Although not as widely used as the theremin, the Novachord was another early electronic instrument often used to creepy effect in sci-fi/horror soundtracks. I first heard the Novachord on one of my favorite '50s exotica records, "Polynesian Percussion," by Lawrence Welk's bandleader George Cates. I figured it was just an electric organ, like the Voxx or Farfisa. It had a fascinatingly sleazy sound that I fell in love with, but rarely heard again. Now I know why. According to Synthmuseum.com, "The Hammond Novachord was first marketed in 1939, and was on the market until 1942. 1069 of them were created before World War II brought an end to production...they are quite rare. It is unknown how many still exist, and of those that do, few of them are operational due to the immense amount of tubes and capacitors, etc. they require. The device weighs five hundred pounds, and is as large as two spinet pianos..."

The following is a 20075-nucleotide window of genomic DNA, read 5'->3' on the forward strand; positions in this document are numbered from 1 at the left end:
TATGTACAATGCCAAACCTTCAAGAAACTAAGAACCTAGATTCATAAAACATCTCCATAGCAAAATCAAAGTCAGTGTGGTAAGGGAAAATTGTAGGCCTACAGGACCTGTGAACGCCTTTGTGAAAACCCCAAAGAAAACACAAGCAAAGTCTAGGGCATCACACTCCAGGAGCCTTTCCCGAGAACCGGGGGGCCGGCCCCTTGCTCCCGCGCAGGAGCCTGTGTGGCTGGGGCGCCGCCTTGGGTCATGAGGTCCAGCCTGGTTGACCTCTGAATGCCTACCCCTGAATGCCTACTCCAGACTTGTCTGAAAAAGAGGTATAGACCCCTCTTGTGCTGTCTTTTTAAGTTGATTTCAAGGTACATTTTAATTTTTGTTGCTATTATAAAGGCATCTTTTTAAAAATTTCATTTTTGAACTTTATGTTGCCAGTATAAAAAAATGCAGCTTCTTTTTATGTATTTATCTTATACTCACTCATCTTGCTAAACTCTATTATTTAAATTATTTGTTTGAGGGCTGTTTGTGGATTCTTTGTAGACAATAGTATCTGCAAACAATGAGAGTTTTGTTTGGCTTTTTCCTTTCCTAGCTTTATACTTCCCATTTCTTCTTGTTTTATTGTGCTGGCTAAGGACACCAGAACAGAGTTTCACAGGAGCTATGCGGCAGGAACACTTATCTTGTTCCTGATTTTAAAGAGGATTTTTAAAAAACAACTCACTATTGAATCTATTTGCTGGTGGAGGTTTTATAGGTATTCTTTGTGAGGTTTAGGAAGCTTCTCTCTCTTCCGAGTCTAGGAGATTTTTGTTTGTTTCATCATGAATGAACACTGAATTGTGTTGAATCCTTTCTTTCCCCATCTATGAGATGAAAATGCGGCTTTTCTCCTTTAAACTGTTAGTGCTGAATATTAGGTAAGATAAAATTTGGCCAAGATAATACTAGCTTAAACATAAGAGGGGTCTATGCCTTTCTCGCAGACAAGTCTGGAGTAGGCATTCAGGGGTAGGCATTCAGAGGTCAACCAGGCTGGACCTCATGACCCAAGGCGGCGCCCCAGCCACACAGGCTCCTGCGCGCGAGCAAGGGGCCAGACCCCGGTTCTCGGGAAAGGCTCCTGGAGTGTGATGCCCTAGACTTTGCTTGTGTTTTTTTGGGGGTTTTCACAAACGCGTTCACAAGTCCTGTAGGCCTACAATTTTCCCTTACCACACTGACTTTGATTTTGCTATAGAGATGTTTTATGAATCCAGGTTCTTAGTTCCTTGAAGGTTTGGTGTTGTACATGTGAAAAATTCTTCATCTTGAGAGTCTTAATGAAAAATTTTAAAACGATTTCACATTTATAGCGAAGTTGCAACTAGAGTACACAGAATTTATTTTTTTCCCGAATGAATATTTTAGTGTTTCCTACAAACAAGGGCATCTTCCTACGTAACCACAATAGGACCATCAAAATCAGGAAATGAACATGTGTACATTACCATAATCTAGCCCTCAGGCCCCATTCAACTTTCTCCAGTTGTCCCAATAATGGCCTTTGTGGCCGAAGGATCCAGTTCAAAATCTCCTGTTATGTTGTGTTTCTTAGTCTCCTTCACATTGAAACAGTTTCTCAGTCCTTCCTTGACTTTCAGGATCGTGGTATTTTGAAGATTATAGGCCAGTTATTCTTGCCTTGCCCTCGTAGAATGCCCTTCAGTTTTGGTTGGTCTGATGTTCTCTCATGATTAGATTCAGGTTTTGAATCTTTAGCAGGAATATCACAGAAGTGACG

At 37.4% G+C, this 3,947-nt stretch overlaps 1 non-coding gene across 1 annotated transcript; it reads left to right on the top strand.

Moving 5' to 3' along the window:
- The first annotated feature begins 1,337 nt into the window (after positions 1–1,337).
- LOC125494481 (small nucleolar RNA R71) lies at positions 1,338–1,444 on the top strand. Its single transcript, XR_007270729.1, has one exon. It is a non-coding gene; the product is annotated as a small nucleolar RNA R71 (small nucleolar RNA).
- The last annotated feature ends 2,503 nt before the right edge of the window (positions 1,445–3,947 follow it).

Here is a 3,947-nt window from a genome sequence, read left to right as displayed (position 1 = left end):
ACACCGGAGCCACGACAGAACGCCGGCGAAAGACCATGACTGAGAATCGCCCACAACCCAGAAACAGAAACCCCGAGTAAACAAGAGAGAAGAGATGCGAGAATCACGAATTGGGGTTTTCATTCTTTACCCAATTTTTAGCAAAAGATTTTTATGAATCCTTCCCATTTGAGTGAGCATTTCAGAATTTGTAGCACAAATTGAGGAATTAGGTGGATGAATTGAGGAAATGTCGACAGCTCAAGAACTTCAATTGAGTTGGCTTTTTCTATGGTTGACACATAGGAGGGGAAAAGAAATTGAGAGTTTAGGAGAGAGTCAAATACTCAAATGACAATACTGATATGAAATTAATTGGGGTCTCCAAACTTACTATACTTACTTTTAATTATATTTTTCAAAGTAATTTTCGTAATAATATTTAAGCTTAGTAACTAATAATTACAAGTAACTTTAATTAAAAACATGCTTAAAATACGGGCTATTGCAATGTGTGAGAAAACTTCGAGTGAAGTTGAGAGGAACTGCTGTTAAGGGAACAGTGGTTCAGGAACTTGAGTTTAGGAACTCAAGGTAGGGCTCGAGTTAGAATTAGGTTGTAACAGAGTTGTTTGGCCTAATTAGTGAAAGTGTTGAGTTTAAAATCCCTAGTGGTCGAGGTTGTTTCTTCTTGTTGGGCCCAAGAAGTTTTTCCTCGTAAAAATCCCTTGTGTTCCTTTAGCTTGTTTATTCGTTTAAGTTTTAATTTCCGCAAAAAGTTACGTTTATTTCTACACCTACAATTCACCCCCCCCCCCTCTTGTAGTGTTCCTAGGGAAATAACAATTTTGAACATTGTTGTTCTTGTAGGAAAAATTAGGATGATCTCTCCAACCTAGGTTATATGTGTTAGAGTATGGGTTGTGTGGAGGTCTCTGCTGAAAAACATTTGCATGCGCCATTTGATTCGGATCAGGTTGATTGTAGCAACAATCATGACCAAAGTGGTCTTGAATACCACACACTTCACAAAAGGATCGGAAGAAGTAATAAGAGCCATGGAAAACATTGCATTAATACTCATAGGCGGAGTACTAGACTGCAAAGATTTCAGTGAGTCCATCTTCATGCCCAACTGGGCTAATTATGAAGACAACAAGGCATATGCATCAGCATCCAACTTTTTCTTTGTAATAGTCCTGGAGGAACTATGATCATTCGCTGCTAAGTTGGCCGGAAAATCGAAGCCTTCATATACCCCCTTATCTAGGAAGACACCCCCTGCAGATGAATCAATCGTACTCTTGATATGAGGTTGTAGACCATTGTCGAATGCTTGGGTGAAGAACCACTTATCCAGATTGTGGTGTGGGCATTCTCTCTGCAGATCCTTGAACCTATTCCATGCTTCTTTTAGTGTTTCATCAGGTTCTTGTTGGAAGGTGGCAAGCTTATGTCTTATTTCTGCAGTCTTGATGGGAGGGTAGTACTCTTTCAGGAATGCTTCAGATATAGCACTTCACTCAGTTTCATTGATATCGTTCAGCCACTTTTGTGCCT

One brave soul who spent countless hours painstakingly restoring a Novachord was Phil Cirocco, whose "Novachord Restoration Project" page has extensive documentation of his labors as well as many fine mp3s, like this bit of soundtrack music from an episode of the old TV show "Outer Limits":
Harry Lubin: From "Demon With A Glass Hand"
Cirocco's conclusion after completing the project: the Novachord is, in fact, a synthesizer. Lacking the pitch-bending and abstract sound capabilities of Mr. Moog's creation 25 years (!) later, the Novachord thus was played like a conventional keyboard, albeit a somewhat odd-sounding one.
Cirocco's own solo Novachord music takes full advantage of the instrument's unique timbres - his short instrumentals have an Eno-esqe scope and feel that drop the listener into a pleasingly alien landscape.
Phil Cirocco: Improvisation #3
An album is in the works.